Plans for reconstruction of the vessel were prepared by the firm of Lee and Brinton, naval architects in Seattle. She was redesigned to carry 90 autos and 2,000 passengers. In March and April of 1926, the CHIPPEWA was in the Lake Washington Shipyard, at Houghton, where the remodeling took place.
Still driven by her original steam engines, the vessel was put on the Seattle-Bremerton run where she did the city to city Navy Yard Route between 54 and 60 minutes.
During the next years the big steel steamer became familiar to patrons on most of the main routes out of Seattle, but she was one of the ferries of the Black Ball Line's Navy Yard Route that carried 35 million passengers, nearly 6 million vehicles, 1 1/3 tons of freight and covered a total of nearly 4 million miles during the war years. (Figures for all routes.)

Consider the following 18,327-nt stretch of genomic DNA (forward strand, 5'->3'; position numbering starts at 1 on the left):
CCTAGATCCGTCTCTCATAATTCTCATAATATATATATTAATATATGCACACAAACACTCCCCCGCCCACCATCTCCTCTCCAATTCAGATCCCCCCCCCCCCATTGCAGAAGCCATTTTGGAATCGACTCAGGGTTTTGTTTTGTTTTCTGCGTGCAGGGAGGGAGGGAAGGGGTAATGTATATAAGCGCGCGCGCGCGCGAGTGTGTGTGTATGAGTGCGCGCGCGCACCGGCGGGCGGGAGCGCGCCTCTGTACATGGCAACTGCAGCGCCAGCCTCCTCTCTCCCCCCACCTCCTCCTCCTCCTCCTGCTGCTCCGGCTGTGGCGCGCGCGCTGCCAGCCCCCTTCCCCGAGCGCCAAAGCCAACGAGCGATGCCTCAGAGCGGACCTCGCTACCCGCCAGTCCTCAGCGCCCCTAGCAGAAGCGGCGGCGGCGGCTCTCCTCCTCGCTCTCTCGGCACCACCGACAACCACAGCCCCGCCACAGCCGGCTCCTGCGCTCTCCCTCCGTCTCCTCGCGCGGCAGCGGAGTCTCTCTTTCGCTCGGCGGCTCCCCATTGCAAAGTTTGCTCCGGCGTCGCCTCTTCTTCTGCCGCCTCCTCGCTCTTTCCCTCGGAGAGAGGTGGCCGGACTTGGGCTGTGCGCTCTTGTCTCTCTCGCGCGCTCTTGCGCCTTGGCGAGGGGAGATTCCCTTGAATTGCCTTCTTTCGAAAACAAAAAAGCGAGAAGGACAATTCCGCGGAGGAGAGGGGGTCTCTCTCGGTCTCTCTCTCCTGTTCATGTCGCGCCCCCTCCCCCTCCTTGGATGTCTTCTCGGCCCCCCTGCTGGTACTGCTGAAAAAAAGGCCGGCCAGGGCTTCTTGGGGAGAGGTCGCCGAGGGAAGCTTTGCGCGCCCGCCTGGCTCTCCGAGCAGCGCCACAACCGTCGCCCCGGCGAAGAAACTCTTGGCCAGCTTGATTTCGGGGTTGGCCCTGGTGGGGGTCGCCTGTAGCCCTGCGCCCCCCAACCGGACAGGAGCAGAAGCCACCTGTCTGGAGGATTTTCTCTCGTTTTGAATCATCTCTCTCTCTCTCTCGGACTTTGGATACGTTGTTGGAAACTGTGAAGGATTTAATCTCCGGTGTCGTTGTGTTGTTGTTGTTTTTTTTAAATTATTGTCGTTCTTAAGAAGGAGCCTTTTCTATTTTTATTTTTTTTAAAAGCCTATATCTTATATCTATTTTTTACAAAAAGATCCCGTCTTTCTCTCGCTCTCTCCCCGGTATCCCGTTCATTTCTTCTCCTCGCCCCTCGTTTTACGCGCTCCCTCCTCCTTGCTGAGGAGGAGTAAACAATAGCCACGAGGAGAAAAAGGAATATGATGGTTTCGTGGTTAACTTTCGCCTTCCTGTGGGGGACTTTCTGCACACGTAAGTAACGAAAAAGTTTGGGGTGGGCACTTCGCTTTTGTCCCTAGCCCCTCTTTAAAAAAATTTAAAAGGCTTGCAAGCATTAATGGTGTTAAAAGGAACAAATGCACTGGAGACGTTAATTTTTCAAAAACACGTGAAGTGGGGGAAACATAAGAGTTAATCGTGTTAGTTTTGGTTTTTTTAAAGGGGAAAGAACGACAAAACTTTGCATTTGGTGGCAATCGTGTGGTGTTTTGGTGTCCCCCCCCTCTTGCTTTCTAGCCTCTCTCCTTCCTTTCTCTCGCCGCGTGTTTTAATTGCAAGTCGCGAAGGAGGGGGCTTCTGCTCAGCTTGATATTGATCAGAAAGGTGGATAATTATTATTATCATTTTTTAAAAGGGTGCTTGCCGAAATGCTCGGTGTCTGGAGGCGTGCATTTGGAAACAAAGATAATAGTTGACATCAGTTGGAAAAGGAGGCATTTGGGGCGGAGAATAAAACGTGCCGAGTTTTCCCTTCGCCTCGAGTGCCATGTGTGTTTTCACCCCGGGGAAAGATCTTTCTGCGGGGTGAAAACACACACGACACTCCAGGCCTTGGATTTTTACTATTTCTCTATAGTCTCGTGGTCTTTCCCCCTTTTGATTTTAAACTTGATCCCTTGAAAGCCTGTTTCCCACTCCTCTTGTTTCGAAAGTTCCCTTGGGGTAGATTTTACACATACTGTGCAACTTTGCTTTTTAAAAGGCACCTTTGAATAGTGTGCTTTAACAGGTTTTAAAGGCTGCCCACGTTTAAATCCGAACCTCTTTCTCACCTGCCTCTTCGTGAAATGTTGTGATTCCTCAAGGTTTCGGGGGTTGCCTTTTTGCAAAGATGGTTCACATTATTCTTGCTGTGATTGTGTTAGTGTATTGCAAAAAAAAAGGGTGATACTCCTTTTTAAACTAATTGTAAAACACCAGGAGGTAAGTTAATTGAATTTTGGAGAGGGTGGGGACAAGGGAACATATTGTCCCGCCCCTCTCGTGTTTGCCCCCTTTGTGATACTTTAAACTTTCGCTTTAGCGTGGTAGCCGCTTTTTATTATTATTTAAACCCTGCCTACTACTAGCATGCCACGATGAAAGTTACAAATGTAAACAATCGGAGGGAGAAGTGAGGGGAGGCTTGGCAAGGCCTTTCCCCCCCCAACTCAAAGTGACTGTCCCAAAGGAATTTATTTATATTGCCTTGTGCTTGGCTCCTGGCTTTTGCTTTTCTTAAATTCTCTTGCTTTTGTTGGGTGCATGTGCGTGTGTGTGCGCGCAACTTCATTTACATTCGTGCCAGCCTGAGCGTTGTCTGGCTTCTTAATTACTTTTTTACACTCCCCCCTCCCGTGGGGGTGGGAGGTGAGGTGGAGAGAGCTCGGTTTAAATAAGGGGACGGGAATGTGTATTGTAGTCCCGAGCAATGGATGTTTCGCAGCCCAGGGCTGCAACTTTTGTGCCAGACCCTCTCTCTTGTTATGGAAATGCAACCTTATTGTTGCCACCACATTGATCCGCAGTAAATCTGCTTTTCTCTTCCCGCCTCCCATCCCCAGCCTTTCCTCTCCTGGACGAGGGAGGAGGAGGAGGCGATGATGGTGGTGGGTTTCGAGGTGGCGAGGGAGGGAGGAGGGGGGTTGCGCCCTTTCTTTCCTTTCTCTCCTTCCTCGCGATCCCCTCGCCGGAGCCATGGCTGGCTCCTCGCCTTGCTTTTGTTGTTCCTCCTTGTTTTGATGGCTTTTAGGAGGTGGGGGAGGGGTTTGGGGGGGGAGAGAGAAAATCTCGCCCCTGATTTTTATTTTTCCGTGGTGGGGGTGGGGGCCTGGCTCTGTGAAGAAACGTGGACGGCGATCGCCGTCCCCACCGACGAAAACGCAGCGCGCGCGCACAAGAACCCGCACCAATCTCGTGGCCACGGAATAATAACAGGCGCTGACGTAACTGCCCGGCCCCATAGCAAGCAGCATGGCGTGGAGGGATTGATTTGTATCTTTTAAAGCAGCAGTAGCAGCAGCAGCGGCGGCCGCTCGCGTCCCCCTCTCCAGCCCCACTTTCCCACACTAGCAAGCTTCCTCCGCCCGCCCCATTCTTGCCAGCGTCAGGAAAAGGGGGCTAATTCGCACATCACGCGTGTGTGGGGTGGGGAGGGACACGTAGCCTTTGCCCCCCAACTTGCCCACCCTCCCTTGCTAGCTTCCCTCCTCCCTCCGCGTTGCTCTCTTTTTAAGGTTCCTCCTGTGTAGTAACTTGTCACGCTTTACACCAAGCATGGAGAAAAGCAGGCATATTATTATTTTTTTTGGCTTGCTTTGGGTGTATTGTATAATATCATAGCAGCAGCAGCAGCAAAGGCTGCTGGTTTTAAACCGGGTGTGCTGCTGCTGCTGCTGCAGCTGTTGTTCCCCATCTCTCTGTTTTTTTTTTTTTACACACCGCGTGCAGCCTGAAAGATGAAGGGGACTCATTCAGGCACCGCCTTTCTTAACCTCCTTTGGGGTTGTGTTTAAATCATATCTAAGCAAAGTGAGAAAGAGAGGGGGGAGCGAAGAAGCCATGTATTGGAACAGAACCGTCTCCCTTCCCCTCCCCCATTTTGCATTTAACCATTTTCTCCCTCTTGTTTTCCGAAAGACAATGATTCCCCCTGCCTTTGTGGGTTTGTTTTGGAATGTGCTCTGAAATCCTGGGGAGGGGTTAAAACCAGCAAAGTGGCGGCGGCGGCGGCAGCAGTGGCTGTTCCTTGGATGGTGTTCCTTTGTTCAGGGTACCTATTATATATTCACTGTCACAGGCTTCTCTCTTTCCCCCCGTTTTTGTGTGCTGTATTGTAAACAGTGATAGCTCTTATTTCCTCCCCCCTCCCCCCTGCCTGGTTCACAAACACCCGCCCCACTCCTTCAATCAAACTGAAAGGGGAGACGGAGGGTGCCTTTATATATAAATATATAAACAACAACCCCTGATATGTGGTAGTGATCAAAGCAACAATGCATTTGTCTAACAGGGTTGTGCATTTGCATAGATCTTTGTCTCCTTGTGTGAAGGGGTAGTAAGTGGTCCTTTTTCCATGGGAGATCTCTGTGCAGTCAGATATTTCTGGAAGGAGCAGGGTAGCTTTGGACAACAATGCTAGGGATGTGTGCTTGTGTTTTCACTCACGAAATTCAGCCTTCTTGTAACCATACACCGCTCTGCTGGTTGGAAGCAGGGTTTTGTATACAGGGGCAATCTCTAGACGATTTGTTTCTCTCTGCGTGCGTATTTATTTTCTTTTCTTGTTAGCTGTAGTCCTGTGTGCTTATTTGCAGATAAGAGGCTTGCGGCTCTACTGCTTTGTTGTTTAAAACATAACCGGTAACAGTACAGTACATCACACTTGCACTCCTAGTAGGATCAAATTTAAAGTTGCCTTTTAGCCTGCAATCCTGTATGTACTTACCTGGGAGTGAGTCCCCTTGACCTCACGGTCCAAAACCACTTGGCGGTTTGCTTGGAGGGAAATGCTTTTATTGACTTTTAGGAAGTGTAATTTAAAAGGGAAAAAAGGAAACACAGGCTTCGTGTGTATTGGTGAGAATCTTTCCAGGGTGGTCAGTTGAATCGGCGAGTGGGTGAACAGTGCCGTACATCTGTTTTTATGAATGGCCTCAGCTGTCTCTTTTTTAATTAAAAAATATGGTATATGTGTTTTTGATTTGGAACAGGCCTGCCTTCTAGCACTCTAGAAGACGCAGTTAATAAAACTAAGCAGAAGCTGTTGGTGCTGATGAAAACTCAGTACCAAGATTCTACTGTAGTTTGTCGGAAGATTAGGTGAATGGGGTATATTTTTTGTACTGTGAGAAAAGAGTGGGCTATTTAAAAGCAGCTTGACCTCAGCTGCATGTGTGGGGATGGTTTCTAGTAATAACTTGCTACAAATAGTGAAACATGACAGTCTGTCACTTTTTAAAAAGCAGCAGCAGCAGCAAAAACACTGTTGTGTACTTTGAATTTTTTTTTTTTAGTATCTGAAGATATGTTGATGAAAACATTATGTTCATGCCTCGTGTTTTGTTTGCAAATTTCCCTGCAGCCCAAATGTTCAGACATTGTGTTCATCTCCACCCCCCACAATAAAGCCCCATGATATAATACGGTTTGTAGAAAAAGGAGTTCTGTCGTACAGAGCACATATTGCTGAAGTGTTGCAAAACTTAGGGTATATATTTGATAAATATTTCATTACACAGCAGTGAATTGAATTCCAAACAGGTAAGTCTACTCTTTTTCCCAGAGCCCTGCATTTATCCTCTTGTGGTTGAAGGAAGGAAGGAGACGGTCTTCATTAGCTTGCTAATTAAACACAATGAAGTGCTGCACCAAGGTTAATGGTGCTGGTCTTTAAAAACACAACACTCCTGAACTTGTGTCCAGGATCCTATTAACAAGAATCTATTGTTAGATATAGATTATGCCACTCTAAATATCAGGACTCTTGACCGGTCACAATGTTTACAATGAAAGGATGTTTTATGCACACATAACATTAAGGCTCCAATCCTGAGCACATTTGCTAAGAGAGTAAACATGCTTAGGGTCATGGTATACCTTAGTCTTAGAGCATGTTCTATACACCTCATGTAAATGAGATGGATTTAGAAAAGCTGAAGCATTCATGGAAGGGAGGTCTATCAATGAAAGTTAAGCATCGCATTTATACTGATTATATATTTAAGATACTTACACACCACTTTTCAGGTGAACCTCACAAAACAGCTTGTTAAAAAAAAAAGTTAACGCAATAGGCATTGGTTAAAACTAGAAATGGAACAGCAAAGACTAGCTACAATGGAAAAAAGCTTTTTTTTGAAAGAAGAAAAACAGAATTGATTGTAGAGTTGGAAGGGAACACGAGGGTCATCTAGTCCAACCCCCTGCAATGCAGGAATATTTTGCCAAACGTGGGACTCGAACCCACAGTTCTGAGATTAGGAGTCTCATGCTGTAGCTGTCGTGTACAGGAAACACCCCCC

Following her conversion to Diesel.
Orcas Landing, San Juan Archipelago
Original photo from the archives of the S.P.H.S.©
As viewed from the historic Orcas Hotel, she sails west
on Harney Channel; Shaw Island in the background.
Original photo by Jacobson from the archives of the S.P.H.S.©
In 1932, at a cost of approximately $200,000 the vessel was rebuilt from the hull up, and equipped with a new Busch-Sulzer Diesel motor, built in Saint Louis, MI. This 2130-HP motor was on the new trunk-piston type, with 8 cylinders designed to give more speed to Diesel equipped vessels. Her top speed was claimed to be 16.5 knots. Rubber tile replaced heavy ship linoleum on the passenger decks; the cabin interiors were trimmed with mahogany. The silhouette of the vessel was completely changed, and the familiar two stacks gave way to a single funnel. With one pilothouse forward and another aft, she was a typical ferryboat, but a neater, trimmer craft than most of them. Many ferryboats of that day resembled a box on a raft, but the lines of the CHIPPEWA ran clean fore and aft.